If you are even heading back to the city from Magens Bay, you have to stop at Udder Delight. You'll know it by the huge banner off the side of the road which speaks of it being recommended by the Chicago Tribune. That's what brought us to it. We are from Chicago so if the hometown newspapers says its a good place to go, its worth a try.
They have by far the best milkshakes I have ever had. We loved this place so much, we made sure to come by one more time before we had to go to the airport for our flight home.
Do not miss it!
St. Croix is one of the most relaxing, friendly places to explore in the Virgin Islands, and not as crowded as the other islands. I learned much of the island history by visiting its churches while my husband was working and I always found someone willing to talk. Snorkling is fun off Buck Island, but when we were there, there was quite a current, so it wouldn't have been too good for weaker swimmers. We were lucky to be there during "Jump Up" a great cultural event. We had been warned about going as it is held at night in the city of Christiansted, but if you're at all street savvy, you'll be perfectly safe. Park and walk where it's well-lit and enjoy a great street party!
Perched on top of St. Thomas is the seat that the infamous pirate Sir Francis Drake sat in to overlook the incoming and outgoing vessels coming into the harbour at St. Thomas. This place is off of the beaten path, has a great view, if you are on the island just ask any good tour guide, they'll know where to take you. This dates back to the 1500's.
Cinnimon Bay campground on St. John, USVI is beautiful. The water is light blue and crystal clear. The weather is always warm and the mountains are an amazing shade of dark green. There are many hiking trails that pass through Dutch ruins on the island, and wild donkeys and iguana rome about freely.
Stairways in the city of Charlotte Amalie are easy to come by, but other than the oddly-famed 99 Steps, most of the city's picturesque escaliers aren't listed in guidebooks or pointed out on tours. They're discovered by the careful observer, peering down the alleys, wandering through the markets, trudging up the hillsides (of particular necessity). One will be rewarded, however, with exquisite urban scenery, guaranteed.
The Market Square, located on Main Street in Charlotte Amalie a bit down from the primary tourist district, is a fascinating bustle of local produce and African cultural flair. I felt the place had the sort of atmosphere one might experience in a West African port city with some European architectural influence. This seems to be the city centre for most locals and even a few paces from the tourist zone a more obvious mainlander may be an object of curiosity. When I strolled through, merchants were beginning to unload their wares and set up their stalls while a funeral took place just outside the church, in full public view.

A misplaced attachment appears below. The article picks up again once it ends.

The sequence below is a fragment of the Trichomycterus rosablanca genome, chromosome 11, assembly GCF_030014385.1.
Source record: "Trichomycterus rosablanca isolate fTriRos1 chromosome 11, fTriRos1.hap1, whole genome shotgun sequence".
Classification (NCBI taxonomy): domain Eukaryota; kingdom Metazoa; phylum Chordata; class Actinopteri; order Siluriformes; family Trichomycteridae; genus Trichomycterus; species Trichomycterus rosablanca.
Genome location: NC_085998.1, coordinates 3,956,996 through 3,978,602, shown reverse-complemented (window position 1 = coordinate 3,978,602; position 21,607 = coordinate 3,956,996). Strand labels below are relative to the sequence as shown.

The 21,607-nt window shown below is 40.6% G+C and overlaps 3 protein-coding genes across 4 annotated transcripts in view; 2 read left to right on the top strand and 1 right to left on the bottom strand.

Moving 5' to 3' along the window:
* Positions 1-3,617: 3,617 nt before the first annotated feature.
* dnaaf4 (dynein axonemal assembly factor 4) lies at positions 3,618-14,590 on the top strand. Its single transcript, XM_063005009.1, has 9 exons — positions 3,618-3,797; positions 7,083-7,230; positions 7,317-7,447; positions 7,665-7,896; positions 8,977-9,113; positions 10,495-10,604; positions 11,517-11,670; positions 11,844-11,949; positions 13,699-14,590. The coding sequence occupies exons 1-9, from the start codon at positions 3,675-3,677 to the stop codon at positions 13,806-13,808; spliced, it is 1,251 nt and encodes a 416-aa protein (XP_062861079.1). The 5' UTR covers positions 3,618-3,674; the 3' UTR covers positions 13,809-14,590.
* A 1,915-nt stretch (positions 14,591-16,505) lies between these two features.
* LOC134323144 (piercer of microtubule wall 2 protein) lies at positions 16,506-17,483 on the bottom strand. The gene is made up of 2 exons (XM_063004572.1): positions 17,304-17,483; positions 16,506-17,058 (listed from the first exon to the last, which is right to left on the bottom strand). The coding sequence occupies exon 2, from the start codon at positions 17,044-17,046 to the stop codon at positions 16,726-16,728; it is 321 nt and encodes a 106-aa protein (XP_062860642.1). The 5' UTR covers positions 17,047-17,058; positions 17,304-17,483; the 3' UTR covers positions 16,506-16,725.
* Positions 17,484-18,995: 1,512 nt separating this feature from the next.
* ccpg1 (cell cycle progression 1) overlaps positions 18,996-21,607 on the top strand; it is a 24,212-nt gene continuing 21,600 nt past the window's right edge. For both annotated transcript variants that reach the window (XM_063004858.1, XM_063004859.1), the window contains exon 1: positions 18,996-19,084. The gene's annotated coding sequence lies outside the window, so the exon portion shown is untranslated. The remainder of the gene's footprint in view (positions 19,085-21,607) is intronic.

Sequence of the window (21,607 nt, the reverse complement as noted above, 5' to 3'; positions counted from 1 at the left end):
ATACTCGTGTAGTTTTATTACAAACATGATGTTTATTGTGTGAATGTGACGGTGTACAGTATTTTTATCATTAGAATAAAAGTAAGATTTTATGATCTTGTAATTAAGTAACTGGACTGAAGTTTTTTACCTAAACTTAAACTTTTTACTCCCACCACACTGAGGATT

Some parts of the city only a few steps away from the bustling, chaotic waterfront are really quite charming. This is a section of Back Street with homes dating to the 18th century, which has a singularly European charm. These areas seem to exist only in small pockets, however, and tend to be populated by less than savoury individuals. The (sometimes) lack of sidewalks is also a major issue for anyone looking to stroll about. Nevertheless, some of the charming streets are worth a bit of adventurous alley-diving.
If you know where to look you can find all sorts of fascinating examples of vernacular artistry. This specimen was hidden away in the palm fronds near the central square of Cruz Bay, the main town on St. John.
Secret Harbour is a hotel/condo complex on the south shore of St. Thomas - the attraction here is the hotel beach (open to the public). During our 1.5 days on St. Thomas, we went to Coki, Magens, and here - Coki is small and a bit commercial, Magens is attractive - but only above the water, Secret Harbour was a nice spot with good snorkeling right off the beach - and being on the south side, it's sheltered from the Atlantic swells (which were a big problem at Coki). From the best I can tell, Secret Harbour is also a bit of a secret considering it's assets.
If you're going to be on St John for more than a few days, stop at the Park Visitor Center and buy two books: Feet, Fins and Four Wheel Drive and St John Off the Beaten Track. Thus armed you can explore with clear and accurate guidance.
Some incredible mountain roads and overlooks. Get some take-out (I suggest Garlic Chicken from a restaurant in downtown Christiansted) and head up to the hills.
Excellent secluded beaches. Some require 4x4 SUV or hiking trail for access.
All the comforts of home. Here is the private swimming pool. The entire ranch overlooks the beautiful ocean. The Ranch reminds you of a ranch in Arizona or New Mexico unless you look at the ocean side. But, it is that rustic.
The Reef Bay Trail - I would suggest going on a ranger led hike and taking the boat afterwards at the bottom. It's really interesting to see the tropical forest, the petroglyphs, and some sugarmill ruins, but the hike back up the mountain isn't as much fun in the heat.
The whole island of Tortola, The BVIs, is off the beaten path. To the left, more vistas from our island drive. No matter where you stay, or what you do, you are only one in a smattering of people to ever make it here. Sit back and enjoy!
For more info: www.bviwelcome.com
Reluctant to make my first open water dive, a helping hand assisted me!
Three out of five of us took scuba lessons at home but certified in the warm, clear waters by St. John, BVI. A wise idea instead of freezing in the cloudy Pacific Ocean in Monterey or a quarry.
Magens Bay Road, , 00802, Caribbean
Good for: Couples
7338 Estate Bakkeroe, Charlotte Amalie, Caribbean
Good for: Business
The hotel rooms were old and the bathroom's were rusty, dirty, and downright disgusting. The food...more